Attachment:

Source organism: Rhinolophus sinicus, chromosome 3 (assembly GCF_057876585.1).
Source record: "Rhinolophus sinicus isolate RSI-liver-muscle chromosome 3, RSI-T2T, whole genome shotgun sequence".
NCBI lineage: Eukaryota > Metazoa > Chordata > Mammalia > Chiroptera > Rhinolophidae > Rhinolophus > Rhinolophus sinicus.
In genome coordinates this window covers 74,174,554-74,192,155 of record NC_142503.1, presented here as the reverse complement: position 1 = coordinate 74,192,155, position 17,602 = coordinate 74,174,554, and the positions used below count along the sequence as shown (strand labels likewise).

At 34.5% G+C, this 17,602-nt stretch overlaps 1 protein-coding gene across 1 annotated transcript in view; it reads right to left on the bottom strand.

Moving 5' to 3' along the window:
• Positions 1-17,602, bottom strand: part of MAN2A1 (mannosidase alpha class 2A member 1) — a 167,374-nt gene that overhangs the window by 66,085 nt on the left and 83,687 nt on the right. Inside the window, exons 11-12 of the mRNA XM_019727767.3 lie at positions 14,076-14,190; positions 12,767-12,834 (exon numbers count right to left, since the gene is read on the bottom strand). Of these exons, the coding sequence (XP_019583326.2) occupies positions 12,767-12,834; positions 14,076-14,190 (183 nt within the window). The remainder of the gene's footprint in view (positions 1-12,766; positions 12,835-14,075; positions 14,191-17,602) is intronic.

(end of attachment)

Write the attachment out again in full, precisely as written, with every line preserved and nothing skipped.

Source organism: Rhinolophus sinicus, chromosome 3 (assembly GCF_057876585.1).
Source record: "Rhinolophus sinicus isolate RSI-liver-muscle chromosome 3, RSI-T2T, whole genome shotgun sequence".
NCBI lineage: Eukaryota > Metazoa > Chordata > Mammalia > Chiroptera > Rhinolophidae > Rhinolophus > Rhinolophus sinicus.
In genome coordinates this window covers 74,174,554-74,192,155 of record NC_142503.1, presented here as the reverse complement: position 1 = coordinate 74,192,155, position 17,602 = coordinate 74,174,554, and the positions used below count along the sequence as shown (strand labels likewise).

At 34.5% G+C, this 17,602-nt stretch overlaps 1 protein-coding gene across 1 annotated transcript in view; it reads right to left on the bottom strand.

Moving 5' to 3' along the window:
• Positions 1-17,602, bottom strand: part of MAN2A1 (mannosidase alpha class 2A member 1) — a 167,374-nt gene that overhangs the window by 66,085 nt on the left and 83,687 nt on the right. Inside the window, exons 11-12 of the mRNA XM_019727767.3 lie at positions 14,076-14,190; positions 12,767-12,834 (exon numbers count right to left, since the gene is read on the bottom strand). Of these exons, the coding sequence (XP_019583326.2) occupies positions 12,767-12,834; positions 14,076-14,190 (183 nt within the window). The remainder of the gene's footprint in view (positions 1-12,766; positions 12,835-14,075; positions 14,191-17,602) is intronic.